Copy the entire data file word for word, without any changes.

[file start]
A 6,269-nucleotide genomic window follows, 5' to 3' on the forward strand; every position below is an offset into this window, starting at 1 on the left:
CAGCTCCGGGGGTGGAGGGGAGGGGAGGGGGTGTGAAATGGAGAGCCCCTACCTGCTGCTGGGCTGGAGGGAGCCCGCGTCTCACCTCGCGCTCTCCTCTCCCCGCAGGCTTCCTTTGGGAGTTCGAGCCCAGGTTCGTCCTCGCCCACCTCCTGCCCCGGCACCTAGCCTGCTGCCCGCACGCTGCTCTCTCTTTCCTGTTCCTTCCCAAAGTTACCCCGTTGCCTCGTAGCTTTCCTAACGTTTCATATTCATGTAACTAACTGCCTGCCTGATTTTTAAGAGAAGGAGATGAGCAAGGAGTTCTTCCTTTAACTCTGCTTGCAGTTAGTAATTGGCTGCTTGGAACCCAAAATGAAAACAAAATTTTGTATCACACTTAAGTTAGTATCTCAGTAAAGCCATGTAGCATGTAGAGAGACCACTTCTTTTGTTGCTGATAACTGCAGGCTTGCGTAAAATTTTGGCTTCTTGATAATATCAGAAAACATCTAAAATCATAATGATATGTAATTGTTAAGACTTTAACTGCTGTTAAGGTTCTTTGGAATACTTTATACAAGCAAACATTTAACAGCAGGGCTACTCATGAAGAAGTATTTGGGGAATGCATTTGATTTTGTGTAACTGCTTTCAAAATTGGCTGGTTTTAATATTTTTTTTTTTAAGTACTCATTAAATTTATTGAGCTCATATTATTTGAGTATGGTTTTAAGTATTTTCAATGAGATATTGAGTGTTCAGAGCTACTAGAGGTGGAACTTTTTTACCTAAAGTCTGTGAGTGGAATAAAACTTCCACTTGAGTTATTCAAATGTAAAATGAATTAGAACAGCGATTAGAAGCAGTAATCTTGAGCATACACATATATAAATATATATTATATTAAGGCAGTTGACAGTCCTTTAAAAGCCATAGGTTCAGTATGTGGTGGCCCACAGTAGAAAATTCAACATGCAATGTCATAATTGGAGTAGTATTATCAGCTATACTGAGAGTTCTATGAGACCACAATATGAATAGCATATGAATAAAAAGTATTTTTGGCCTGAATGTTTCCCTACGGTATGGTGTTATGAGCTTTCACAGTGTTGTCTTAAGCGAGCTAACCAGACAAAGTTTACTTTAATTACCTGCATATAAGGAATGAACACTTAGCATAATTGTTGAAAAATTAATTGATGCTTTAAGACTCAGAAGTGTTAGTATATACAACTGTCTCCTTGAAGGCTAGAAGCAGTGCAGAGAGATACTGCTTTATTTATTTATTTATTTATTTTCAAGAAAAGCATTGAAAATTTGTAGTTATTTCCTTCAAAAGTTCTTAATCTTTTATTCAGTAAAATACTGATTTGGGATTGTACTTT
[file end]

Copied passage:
A 6,269-nucleotide genomic window follows, 5' to 3' on the forward strand; every position below is an offset into this window, starting at 1 on the left:
CAGCTCCGGGGGTGGAGGGGAGGGGAGGGGGTGTGAAATGGAGAGCCCCTACCTGCTGCTGGGCTGGAGGGAGCCCGCGTCTCACCTCGCGCTCTCCTCTCCCCGCAGGCTTCCTTTGGGAGTTCGAGCCCAGGTTCGTCCTCGCCCACCTCCTGCCCCGGCACCTAGCCTGCTGCCCGCACGCTGCTCTCTCTTTCCTGTTCCTTCCCAAAGTTACCCCGTTGCCTCGTAGCTTTCCTAACGTTTCATATTCATGTAACTAACTGCCTGCCTGATTTTTAAGAGAAGGAGATGAGCAAGGAGTTCTTCCTTTAACTCTGCTTGCAGTTAGTAATTGGCTGCTTGGAACCCAAAATGAAAACAAAATTTTGTATCACACTTAAGTTAGTATCTCAGTAAAGCCATGTAGCATGTAGAGAGACCACTTCTTTTGTTGCTGATAACTGCAGGCTTGCGTAAAATTTTGGCTTCTTGATAATATCAGAAAACATCTAAAATCATAATGATATGTAATTGTTAAGACTTTAACTGCTGTTAAGGTTCTTTGGAATACTTTATACAAGCAAACATTTAACAGCAGGGCTACTCATGAAGAAGTATTTGGGGAATGCATTTGATTTTGTGTAACTGCTTTCAAAATTGGCTGGTTTTAATATTTTTTTTTTTAAGTACTCATTAAATTTATTGAGCTCATATTATTTGAGTATGGTTTTAAGTATTTTCAATGAGATATTGAGTGTTCAGAGCTACTAGAGGTGGAACTTTTTTACCTAAAGTCTGTGAGTGGAATAAAACTTCCACTTGAGTTATTCAAATGTAAAATGAATTAGAACAGCGATTAGAAGCAGTAATCTTGAGCATACACATATATAAATATATATTATATTAAGGCAGTTGACAGTCCTTTAAAAGCCATAGGTTCAGTATGTGGTGGCCCACAGTAGAAAATTCAACATGCAATGTCATAATTGGAGTAGTATTATCAGCTATACTGAGAGTTCTATGAGACCACAATATGAATAGCATATGAATAAAAAGTATTTTTGGCCTGAATGTTTCCCTACGGTATGGTGTTATGAGCTTTCACAGTGTTGTCTTAAGCGAGCTAACCAGACAAAGTTTACTTTAATTACCTGCATATAAGGAATGAACACTTAGCATAATTGTTGAAAAATTAATTGATGCTTTAAGACTCAGAAGTGTTAGTATATACAACTGTCTCCTTGAAGGCTAGAAGCAGTGCAGAGAGATACTGCTTTATTTATTTATTTATTTATTTTCAAGAAAAGCATTGAAAATTTGTAGTTATTTCCTTCAAAAGTTCTTAATCTTTTATTCAGTAAAATACTGATTTGGGATTGTACTTT